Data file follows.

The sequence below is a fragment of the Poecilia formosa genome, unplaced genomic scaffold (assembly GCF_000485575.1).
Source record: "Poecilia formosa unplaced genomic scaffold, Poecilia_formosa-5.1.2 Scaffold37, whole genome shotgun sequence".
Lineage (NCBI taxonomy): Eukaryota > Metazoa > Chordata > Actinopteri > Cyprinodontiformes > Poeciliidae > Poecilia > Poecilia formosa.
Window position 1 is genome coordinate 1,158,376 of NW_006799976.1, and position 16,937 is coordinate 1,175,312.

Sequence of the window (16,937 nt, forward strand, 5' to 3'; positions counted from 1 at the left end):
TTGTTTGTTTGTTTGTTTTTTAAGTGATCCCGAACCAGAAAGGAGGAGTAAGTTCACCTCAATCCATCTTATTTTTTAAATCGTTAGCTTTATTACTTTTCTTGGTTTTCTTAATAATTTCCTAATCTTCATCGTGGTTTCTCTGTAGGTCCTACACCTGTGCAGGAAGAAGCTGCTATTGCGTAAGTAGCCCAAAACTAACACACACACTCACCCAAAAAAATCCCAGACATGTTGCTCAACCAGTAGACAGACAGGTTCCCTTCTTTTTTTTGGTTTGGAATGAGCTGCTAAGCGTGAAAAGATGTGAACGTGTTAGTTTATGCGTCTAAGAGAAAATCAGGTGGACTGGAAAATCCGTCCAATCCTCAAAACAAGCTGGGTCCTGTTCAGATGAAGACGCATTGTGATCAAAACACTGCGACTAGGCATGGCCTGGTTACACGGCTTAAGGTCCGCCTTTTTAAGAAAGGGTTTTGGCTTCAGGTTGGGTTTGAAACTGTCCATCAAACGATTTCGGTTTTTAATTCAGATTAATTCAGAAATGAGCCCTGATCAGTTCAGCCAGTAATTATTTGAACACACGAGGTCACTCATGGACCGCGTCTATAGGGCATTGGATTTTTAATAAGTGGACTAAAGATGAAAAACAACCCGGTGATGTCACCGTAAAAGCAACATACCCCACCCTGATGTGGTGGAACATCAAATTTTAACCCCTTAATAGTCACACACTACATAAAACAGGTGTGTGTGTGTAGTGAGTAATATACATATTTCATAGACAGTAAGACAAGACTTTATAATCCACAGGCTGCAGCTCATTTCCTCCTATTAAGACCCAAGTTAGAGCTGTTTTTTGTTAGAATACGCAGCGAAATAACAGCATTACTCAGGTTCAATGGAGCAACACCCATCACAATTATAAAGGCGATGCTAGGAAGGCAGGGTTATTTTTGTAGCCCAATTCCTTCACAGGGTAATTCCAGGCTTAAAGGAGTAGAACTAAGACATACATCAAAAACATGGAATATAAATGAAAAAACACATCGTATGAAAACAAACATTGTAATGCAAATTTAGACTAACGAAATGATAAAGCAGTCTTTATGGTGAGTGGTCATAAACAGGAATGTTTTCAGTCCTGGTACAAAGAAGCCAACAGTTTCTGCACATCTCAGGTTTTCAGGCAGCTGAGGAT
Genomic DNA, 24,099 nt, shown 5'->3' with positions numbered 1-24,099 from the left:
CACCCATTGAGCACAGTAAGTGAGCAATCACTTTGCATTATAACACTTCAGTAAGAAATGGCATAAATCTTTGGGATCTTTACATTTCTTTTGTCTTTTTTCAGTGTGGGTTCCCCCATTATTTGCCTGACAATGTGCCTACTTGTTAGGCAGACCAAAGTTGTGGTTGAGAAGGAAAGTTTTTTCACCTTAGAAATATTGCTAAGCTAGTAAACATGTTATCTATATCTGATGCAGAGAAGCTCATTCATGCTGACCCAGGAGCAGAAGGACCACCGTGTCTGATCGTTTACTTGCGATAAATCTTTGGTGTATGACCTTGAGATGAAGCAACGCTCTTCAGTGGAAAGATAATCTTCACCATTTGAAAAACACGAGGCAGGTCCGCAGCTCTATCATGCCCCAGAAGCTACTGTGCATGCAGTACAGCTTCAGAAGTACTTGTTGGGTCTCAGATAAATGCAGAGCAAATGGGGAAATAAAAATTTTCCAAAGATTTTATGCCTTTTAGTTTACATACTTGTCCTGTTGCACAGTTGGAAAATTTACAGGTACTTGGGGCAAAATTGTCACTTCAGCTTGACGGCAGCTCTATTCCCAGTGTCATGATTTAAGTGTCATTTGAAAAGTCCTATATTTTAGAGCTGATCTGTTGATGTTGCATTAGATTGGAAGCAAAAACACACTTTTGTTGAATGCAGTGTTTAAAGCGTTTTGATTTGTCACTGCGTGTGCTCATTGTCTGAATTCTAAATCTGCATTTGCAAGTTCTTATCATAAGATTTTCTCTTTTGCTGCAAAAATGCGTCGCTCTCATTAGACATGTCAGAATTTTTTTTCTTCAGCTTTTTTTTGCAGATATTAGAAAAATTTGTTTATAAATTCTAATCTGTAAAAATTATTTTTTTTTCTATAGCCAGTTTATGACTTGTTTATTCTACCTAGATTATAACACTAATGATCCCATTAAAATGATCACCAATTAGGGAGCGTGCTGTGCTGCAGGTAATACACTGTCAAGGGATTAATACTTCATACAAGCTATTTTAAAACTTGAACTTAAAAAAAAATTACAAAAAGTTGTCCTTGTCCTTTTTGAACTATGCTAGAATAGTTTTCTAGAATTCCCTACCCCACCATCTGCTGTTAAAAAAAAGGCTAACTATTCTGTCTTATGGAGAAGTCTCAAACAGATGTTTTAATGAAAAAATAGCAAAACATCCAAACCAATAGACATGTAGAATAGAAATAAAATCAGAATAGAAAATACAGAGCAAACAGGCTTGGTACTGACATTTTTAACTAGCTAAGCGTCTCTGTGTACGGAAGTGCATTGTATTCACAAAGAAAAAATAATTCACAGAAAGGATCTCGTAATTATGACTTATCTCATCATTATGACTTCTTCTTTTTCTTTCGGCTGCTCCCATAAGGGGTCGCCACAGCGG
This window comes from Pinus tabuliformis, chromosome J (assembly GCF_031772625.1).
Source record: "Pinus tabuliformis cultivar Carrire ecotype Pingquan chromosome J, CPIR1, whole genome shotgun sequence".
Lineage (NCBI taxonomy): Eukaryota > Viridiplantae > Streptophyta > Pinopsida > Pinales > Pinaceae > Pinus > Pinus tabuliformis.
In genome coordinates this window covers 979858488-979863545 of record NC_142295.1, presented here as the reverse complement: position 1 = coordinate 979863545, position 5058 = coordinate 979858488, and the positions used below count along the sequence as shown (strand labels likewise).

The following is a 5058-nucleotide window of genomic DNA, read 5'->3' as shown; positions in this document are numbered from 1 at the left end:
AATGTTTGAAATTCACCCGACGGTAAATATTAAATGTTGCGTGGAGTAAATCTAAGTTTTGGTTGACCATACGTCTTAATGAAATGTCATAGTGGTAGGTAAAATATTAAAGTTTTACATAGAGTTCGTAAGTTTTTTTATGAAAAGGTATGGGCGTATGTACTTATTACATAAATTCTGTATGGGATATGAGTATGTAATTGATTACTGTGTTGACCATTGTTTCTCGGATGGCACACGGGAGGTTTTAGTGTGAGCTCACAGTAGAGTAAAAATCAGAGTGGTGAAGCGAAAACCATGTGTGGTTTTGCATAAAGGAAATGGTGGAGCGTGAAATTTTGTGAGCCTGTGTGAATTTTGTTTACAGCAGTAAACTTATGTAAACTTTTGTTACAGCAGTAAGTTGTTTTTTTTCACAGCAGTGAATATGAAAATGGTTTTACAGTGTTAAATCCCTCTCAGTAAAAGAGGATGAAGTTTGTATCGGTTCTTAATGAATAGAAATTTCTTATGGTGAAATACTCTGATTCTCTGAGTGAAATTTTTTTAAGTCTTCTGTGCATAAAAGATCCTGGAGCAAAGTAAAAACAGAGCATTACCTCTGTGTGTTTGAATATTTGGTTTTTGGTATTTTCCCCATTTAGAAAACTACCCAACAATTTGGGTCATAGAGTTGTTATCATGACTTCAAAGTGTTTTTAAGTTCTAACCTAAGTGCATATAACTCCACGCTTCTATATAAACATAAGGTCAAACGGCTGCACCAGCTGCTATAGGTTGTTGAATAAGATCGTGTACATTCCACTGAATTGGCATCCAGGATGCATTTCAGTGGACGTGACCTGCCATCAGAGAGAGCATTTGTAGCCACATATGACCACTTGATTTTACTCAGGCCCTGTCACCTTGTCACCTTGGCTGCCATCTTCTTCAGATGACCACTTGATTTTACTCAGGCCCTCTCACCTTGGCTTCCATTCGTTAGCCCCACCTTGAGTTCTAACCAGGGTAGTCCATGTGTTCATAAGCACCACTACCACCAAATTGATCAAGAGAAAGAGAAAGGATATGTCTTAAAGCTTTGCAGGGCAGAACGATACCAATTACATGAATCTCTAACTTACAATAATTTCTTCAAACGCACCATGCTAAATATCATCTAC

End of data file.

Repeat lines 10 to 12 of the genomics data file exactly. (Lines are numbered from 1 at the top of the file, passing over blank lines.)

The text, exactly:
Source record: "Pinus tabuliformis cultivar Carrire ecotype Pingquan chromosome J, CPIR1, whole genome shotgun sequence".
Lineage (NCBI taxonomy): Eukaryota > Viridiplantae > Streptophyta > Pinopsida > Pinales > Pinaceae > Pinus > Pinus tabuliformis.
In genome coordinates this window covers 979858488-979863545 of record NC_142295.1, presented here as the reverse complement: position 1 = coordinate 979863545, position 5058 = coordinate 979858488, and the positions used below count along the sequence as shown (strand labels likewise).